Taking this on it's face, it suggests that compared head to head on the same day with the same driver and the same tires, the auto would be consistently faster.

GameboyRMH
GameboyRMH GRM+ Memberand MegaDork
4/13/23 2:28 p.m.
ShinnyGroove (Forum Supporter) said:

Comparing the data traces of the auto Supra vs. the manual Supra, the auto lost all the time on the brakes- consistently braking earlier than in the manual.  And the rate of deceleration seemed to be about the same.  And the acceleration seems to tip in favor of the auto.  Any reason why the driver was braking earlier in the auto?

Taking this on it's face, it suggests that compared head to head on the same day with the same driver and the same tires, the auto would be consistently faster.

I wonder if engine braking combined with the far-forward brake bias on modern cars with ABS means that the manual has better braking overall with the rear tires doing more work?

Edit: In manual mode the auto should still get some engine braking but I don't know how that compares to the H-pattern.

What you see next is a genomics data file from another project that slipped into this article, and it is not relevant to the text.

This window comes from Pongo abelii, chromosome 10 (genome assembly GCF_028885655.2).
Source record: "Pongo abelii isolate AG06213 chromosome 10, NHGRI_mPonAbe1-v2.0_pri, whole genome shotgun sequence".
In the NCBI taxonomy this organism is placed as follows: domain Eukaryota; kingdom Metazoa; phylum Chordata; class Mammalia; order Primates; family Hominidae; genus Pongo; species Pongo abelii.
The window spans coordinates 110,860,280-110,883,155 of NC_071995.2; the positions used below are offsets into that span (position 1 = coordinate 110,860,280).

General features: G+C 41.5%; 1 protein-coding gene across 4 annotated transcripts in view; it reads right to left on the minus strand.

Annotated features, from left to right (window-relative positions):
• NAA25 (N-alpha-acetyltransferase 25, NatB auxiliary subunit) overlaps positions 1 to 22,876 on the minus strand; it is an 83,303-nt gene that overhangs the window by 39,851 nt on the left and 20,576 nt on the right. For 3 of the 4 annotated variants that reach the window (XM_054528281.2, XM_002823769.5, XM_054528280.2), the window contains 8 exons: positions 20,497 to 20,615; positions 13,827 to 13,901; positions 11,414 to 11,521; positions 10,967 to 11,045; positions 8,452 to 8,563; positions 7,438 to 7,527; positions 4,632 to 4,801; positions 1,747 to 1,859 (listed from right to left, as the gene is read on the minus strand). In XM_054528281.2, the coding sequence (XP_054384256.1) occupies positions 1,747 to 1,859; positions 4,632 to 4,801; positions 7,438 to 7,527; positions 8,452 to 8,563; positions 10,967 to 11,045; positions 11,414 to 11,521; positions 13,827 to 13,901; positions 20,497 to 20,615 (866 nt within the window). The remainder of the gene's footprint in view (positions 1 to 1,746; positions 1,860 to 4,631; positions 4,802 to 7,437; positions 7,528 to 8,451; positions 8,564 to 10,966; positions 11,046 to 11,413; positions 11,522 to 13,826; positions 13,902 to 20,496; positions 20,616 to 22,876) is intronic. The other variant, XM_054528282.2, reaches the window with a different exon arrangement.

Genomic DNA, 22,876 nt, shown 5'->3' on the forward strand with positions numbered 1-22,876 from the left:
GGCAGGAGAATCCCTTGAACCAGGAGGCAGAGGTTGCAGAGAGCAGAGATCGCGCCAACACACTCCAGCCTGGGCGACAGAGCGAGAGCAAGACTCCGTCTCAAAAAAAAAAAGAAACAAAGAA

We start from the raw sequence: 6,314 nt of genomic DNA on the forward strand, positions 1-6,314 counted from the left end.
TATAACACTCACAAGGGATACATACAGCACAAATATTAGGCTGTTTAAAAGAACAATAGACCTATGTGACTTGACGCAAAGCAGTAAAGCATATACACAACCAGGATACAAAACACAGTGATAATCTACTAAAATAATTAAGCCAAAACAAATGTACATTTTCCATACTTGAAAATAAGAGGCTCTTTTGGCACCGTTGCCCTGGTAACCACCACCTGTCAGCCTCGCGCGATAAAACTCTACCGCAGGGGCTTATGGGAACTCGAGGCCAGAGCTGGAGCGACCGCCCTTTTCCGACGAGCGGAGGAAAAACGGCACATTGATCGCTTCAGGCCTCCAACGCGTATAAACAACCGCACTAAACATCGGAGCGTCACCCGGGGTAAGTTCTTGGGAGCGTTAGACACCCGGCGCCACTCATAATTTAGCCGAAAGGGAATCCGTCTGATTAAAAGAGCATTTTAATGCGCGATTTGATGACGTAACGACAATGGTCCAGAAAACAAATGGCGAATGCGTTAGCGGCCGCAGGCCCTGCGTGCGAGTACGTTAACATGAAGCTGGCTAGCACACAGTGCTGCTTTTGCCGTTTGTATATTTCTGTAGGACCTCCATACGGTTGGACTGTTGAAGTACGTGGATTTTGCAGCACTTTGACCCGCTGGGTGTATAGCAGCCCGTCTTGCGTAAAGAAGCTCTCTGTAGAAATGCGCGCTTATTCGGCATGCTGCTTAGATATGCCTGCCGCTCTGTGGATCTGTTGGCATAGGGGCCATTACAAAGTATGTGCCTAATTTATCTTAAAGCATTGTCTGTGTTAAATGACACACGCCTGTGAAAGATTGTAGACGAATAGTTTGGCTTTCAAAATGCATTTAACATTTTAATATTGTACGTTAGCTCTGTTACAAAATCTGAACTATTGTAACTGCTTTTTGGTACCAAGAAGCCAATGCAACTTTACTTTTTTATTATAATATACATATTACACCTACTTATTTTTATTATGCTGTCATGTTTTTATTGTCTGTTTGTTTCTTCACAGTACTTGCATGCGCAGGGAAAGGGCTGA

ShinnyGroove (Forum Supporter)
ShinnyGroove (Forum Supporter) Dork
4/13/23 3:44 p.m.

It seems like the drivetrain would be applying a similar amount of engine braking to the rear wheels off-throttle regardless of the transmission?

For reference, here is the data plot for discussion:

The blue is the MT, the red is the AT.  In all the brake zones the driver initiated braking earlier and brought the car down to a lower minimum cornering speed.  All the area between the curves (basically lap time difference) that disfavor the AT is in the brake zones.  The area between the curves in the acceleration zones all favor the AT.

It would be interesting to know if the drivers were working the ABS in the brake zones, or if they were just judging the threshold by feel.

GameboyRMH
GameboyRMH GRM+ Memberand MegaDork
4/13/23 3:55 p.m.

It does look like overall braking power is generally similar. If there's any difference it may be that on the 6MT, it looks like there's more initial brake bite as the speed starts to fall off more sharply, possibly due to throttle mapping differences rather than anything with the brakes (manual = sharper transition to engine braking?). Another issue worth considering may be weight difference, could the 6MT have a lower weight allowing higher cornering speeds?